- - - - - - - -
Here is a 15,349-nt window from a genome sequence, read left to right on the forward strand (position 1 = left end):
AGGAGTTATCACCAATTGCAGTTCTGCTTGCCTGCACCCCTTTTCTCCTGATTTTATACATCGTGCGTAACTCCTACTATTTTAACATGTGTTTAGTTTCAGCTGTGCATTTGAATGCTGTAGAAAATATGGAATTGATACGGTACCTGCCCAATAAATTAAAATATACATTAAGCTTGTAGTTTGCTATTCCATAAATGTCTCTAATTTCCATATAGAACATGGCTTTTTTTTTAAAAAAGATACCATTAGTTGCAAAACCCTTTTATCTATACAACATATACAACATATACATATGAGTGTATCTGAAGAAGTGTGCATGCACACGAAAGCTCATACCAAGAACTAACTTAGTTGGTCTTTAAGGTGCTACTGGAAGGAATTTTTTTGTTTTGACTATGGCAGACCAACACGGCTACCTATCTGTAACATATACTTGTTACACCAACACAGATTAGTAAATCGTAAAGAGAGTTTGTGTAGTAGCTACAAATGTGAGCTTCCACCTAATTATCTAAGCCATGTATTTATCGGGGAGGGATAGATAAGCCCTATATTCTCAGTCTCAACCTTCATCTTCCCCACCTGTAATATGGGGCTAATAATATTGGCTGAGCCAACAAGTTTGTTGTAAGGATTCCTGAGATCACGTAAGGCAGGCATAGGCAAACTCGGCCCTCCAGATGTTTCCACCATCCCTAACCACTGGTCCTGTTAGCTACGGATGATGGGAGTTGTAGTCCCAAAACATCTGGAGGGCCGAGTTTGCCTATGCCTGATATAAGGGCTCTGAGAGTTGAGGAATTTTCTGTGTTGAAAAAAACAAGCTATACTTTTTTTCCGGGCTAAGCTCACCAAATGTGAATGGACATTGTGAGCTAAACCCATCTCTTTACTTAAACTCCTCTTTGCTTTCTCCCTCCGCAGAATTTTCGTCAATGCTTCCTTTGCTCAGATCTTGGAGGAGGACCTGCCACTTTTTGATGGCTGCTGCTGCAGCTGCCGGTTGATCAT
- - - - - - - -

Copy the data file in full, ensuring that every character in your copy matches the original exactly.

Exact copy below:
Here is a 15,349-nt window from a genome sequence, read left to right on the forward strand (position 1 = left end):
AGGAGTTATCACCAATTGCAGTTCTGCTTGCCTGCACCCCTTTTCTCCTGATTTTATACATCGTGCGTAACTCCTACTATTTTAACATGTGTTTAGTTTCAGCTGTGCATTTGAATGCTGTAGAAAATATGGAATTGATACGGTACCTGCCCAATAAATTAAAATATACATTAAGCTTGTAGTTTGCTATTCCATAAATGTCTCTAATTTCCATATAGAACATGGCTTTTTTTTTAAAAAAGATACCATTAGTTGCAAAACCCTTTTATCTATACAACATATACAACATATACATATGAGTGTATCTGAAGAAGTGTGCATGCACACGAAAGCTCATACCAAGAACTAACTTAGTTGGTCTTTAAGGTGCTACTGGAAGGAATTTTTTTGTTTTGACTATGGCAGACCAACACGGCTACCTATCTGTAACATATACTTGTTACACCAACACAGATTAGTAAATCGTAAAGAGAGTTTGTGTAGTAGCTACAAATGTGAGCTTCCACCTAATTATCTAAGCCATGTATTTATCGGGGAGGGATAGATAAGCCCTATATTCTCAGTCTCAACCTTCATCTTCCCCACCTGTAATATGGGGCTAATAATATTGGCTGAGCCAACAAGTTTGTTGTAAGGATTCCTGAGATCACGTAAGGCAGGCATAGGCAAACTCGGCCCTCCAGATGTTTCCACCATCCCTAACCACTGGTCCTGTTAGCTACGGATGATGGGAGTTGTAGTCCCAAAACATCTGGAGGGCCGAGTTTGCCTATGCCTGATATAAGGGCTCTGAGAGTTGAGGAATTTTCTGTGTTGAAAAAAACAAGCTATACTTTTTTTCCGGGCTAAGCTCACCAAATGTGAATGGACATTGTGAGCTAAACCCATCTCTTTACTTAAACTCCTCTTTGCTTTCTCCCTCCGCAGAATTTTCGTCAATGCTTCCTTTGCTCAGATCTTGGAGGAGGACCTGCCACTTTTTGATGGCTGCTGCTGCAGCTGCCGGTTGATCAT